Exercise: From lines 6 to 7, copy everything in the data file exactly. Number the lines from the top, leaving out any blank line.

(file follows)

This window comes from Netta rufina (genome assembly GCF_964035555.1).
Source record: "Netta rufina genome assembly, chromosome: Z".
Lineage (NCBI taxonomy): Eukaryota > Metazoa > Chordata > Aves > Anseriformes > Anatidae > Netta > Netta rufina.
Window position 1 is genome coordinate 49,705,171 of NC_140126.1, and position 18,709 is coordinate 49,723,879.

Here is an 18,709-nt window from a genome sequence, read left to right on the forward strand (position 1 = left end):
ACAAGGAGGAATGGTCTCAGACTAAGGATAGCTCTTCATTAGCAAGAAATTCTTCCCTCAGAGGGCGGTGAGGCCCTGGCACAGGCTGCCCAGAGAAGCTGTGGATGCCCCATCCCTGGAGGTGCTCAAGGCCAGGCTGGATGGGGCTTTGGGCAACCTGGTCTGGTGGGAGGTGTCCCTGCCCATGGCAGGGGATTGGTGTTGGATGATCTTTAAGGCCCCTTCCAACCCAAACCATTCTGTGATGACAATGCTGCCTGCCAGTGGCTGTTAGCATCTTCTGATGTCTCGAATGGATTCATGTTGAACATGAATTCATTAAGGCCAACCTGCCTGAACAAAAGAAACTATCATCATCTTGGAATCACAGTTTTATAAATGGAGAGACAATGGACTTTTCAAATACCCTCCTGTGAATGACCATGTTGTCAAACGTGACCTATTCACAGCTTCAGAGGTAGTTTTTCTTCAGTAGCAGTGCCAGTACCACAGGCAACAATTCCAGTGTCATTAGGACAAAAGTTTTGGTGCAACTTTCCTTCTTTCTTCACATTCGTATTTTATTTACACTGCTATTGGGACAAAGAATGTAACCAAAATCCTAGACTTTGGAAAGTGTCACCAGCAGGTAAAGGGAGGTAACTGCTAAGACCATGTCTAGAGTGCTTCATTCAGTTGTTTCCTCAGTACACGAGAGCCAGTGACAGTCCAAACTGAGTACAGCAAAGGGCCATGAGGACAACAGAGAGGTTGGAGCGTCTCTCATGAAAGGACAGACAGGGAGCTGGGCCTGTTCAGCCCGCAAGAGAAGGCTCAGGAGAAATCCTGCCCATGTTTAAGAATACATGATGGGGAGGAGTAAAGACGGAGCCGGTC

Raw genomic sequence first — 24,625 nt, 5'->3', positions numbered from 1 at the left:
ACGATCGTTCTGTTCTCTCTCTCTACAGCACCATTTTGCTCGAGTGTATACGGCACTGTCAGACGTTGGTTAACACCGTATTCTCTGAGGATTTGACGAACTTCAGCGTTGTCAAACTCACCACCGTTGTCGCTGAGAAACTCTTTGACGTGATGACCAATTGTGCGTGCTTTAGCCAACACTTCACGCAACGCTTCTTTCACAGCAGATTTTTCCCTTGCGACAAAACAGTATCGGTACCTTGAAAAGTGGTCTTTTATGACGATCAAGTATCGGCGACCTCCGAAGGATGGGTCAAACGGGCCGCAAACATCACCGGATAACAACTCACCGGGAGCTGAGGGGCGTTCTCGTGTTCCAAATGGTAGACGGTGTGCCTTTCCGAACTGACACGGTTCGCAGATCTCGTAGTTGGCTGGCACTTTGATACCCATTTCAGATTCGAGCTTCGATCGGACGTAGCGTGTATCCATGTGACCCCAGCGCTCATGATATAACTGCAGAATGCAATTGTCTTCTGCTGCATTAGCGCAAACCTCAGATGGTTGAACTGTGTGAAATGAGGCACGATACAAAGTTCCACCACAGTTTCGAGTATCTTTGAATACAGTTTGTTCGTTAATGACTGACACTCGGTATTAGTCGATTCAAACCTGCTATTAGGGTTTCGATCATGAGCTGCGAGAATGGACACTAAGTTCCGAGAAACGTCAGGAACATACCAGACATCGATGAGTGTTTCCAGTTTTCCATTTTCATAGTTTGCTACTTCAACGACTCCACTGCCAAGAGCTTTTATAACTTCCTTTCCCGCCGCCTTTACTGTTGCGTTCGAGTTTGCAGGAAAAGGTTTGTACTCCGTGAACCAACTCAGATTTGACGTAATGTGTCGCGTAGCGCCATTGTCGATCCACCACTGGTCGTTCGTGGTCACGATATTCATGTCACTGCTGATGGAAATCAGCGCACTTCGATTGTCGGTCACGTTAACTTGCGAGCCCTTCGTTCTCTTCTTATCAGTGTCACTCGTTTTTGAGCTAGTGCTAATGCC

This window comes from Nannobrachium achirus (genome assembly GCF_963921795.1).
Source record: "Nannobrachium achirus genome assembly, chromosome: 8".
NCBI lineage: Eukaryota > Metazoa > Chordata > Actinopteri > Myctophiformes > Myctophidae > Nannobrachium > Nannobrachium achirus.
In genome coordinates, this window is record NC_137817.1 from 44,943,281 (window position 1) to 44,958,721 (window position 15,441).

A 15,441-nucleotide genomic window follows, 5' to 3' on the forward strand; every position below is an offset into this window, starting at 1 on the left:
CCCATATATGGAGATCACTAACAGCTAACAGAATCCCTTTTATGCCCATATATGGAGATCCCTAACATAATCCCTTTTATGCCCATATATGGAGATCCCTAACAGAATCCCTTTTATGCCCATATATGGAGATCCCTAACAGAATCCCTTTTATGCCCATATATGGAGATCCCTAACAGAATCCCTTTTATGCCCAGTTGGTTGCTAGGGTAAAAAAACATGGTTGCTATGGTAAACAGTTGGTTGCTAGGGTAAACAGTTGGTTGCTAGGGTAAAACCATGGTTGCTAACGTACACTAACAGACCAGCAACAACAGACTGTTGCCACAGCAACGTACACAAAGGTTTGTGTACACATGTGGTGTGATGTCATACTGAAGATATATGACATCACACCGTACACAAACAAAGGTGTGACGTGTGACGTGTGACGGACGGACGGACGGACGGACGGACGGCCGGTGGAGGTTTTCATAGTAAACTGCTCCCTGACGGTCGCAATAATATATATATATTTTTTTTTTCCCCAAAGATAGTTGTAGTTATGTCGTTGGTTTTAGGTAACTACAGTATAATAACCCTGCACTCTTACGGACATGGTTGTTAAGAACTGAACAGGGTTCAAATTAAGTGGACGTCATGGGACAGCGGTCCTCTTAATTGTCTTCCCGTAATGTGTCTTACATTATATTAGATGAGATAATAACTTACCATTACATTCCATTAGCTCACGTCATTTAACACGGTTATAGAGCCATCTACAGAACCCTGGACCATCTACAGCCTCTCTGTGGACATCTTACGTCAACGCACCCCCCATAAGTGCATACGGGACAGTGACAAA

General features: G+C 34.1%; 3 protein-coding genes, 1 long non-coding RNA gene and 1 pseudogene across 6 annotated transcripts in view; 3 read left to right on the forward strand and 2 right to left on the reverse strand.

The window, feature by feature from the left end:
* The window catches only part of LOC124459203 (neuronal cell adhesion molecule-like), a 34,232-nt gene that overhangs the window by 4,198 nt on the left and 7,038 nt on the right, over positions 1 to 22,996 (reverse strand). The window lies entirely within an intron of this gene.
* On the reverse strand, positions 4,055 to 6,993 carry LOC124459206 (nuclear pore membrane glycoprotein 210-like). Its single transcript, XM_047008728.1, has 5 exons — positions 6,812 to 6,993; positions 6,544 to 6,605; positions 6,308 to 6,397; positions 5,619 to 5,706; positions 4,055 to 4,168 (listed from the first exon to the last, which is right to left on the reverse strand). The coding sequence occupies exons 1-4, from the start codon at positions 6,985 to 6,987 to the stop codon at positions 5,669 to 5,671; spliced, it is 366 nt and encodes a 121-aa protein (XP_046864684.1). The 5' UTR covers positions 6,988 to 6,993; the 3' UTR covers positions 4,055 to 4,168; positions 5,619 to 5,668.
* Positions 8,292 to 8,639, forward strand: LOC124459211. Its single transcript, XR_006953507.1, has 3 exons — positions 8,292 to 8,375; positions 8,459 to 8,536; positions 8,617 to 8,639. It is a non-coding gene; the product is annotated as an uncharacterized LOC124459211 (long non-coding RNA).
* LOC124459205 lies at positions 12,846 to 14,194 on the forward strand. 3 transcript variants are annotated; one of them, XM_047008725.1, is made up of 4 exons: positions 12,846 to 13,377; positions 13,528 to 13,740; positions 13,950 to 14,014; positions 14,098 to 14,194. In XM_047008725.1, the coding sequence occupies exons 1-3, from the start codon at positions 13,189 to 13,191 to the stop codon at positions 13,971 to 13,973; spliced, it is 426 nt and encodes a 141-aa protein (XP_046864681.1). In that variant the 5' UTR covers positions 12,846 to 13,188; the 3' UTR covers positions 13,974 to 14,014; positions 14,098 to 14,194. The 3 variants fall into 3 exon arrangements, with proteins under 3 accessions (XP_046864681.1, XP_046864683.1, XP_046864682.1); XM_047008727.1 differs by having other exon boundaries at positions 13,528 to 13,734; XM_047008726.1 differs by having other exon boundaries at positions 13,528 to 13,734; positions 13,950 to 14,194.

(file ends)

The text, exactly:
ACAAGGAGGAATGGTCTCAGACTAAGGATAGCTCTTCATTAGCAAGAAATTCTTCCCTCAGAGGGCGGTGAGGCCCTGGCACAGGCTGCCCAGAGAAGCTGTGGATGCCCCATCCCTGGAGGTGCTCAAGGCCAGGCTGGATGGGGCTTTGGGCAACCTGGTCTGGTGGGAGGTGTCCCTGCCCATGGCAGGGGATTGGTGTTGGATGATCTTTAAGGCCCCTTCCAACCCAAACCATTCTGTGATGACAATGCTGCCTGCCAGTGGCTGTTAGCATCTTCTGATGTCTCGAATGGATTCATGTTGAACATGAATTCATTAAGGCCAACCTGCCTGAACAAAAGAAACTATCATCATCTTGGAATCACAGTTTTATAAATGGAGAGACAATGGACTTTTCAAATACCCTCCTGTGAATGACCATGTTGTCAAACGTGACCTATTCACAGCTTCAGAGGTAGTTTTTCTTCAGTAGCAGTGCCAGTACCACAGGCAACAATTCCAGTGTCATTAGGACAAAAGTTTTGGTGCAACTTTCCTTCTTTCTTCACATTCGTATTTTATTTACACTGCTATTGGGACAAAGAATGTAACCAAAATCCTAGACTTTGGAAAGTGTCACCAGCAGGTAAAGGGAGGTAACTGCTAAGACCATGTCTAGAGTGCTTCATTCAGTTGTTTCCTCAGTACACGAGAGCCAGTGACAGTCCAAACTGAGTACAGCAAAGGGCCATGAGGACAACAGAGAGGTTGGAGCGTCTCTCATGAAAGGACAGACAGGGAGCTGGGCCTGTTCAGCCCGCAAGAGAAGGCTCAGGAGAAATCCTGCCCATGTTTAAGAATACATGATGGGGAGGAGTAAAGACGGAGCCGGTC

Raw genomic sequence first — 24,625 nt, 5'->3', positions numbered from 1 at the left: